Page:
"It's always been a quandary to me why Blue Note and not Prestige," Cohen says, naming another prominent jazz label active at the same time. "Or why Blue Note and not Savoy. Savoy had the same personnel—Hank Mobley, Horace Silver, Donald Byrd. Had all those guys. Those records fetch money, but they don't fetch $5000. The major difference between Prestige and Blue Note is that Lion and Wolff sought a certain degree of perfectionism in their recordings, so they had their guys rehearse. [Prestige founder Bob] Weinstock was of a different nature. He loved the free-flowing nature of the music. The musicians walked into the studio, the tape recorder went on, and they just blew. You can feel and hear that. There's a looseness in Prestige that does not exist in Blue Note."

Al Perlman, founder of Jazzcollector.com, attributes the heat in the Blue Note collectors' market to a number of factors: "The music was always great, and it was always cutting-edge, and it was always well recorded, and it was always well packaged. The label put such love into the records—they were the one label that made the musicians rehearse and prepare. Each record has its own meaning and its own personality, more so than the other labels.


"In some ways it's phenomenal," Perlman continues. "You look at some of these Blue Note records, and it could be an artist of the same era on a different label, but if it's on Blue Note it has a cachet. There's a level of interest in the Blue Notes that goes beyond just the music. For whatever reason, the Japanese collectors, who have been the drivers of the jazz-collectible market for as long as I can remember, really have an affinity and fascination for the Blue Notes. It had always been, if the record's in great condition and it's an original pressing, there's almost no limit [to what collectors will pay]. But now what we're seeing is, any original pressing, in almost any condition, if it's the right year or the right artist, they're attracting prices that I never thought records in that condition could get—$500 for a record that you might not even want to put on your turntable."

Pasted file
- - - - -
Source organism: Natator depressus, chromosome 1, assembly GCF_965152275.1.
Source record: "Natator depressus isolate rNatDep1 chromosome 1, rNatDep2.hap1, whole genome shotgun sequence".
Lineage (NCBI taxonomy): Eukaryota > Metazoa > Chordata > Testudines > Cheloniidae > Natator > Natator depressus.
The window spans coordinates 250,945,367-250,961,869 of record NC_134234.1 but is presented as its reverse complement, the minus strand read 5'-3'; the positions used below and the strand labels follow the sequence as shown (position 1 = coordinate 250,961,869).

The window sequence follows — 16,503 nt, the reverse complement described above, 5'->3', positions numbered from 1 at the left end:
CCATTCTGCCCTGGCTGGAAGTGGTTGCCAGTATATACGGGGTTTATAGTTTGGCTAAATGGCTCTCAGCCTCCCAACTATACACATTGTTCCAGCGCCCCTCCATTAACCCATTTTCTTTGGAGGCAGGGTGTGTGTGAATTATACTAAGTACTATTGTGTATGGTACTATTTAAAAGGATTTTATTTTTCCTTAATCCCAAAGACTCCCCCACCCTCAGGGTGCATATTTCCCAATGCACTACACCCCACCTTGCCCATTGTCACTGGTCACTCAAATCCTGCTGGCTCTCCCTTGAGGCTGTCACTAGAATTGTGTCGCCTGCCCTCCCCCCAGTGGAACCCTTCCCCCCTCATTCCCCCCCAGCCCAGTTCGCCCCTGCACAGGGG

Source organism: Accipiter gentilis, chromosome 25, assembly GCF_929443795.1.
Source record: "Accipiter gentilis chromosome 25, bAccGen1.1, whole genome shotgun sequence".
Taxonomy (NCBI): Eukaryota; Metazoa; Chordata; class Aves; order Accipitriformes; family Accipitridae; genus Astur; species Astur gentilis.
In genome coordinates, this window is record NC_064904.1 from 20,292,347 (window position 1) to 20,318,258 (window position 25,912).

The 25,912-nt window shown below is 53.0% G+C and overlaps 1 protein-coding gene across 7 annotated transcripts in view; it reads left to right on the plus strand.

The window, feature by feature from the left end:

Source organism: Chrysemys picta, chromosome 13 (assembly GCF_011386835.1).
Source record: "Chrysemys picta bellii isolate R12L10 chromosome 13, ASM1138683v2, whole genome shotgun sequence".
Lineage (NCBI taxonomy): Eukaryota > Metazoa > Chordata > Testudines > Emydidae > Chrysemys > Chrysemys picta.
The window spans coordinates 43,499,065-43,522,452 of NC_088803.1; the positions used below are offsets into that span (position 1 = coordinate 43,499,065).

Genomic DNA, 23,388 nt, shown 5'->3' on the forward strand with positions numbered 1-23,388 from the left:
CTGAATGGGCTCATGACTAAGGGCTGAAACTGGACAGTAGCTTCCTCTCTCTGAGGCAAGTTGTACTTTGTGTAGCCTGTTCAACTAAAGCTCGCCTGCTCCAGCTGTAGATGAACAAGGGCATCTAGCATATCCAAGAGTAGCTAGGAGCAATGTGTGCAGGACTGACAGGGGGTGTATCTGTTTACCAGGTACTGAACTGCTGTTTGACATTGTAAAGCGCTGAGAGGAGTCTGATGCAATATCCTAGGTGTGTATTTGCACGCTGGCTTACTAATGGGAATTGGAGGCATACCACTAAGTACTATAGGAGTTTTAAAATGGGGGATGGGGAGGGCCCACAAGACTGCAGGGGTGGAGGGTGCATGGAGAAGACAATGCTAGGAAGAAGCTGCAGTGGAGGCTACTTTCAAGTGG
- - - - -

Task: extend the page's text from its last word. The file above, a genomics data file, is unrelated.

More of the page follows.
Fred Cohen thinks the premium prices now being paid for LPs in less-than-great condition is due to the Internet. "People will pay a fantastic amount of money for a much-lesser-degree record only because they can't keep their finger off the button. It's impulsiveness. It makes no sense, from an audible point of view. If you want to enjoy the music, you don't want audible scratches. And if you prize the visual aspects of it, you don't want a record cover that's all water damaged, or written on, or seams split or taped, or whatever."

Asked about the crucial details that determine a Blue Note LP's value, Cohen quickly reels off a list. "The Plastylite P." (Until 1966, all Blue Note LPs were pressed by the Plastylite Company, in North Plainfield, New Jersey.) "Whether Rudy Van Gelder stamped or etched his initials or his name. Whether the rim is flat or whether the rim is beaded. Whether there's a deep groove on both sides, on one side, on neither side. Whether the cover is laminated, nonlaminated. Whether there's a frame fold on the cover."


Allen Fant's picture

Nicely done RB!
I love Blue Note. I feel the company represents the very best in Jazz. Big collector of CD titles, especially, 1st pressings. I really enjoyed this article, it is interesting how Don Was is at the helm. I think he is doing a great job.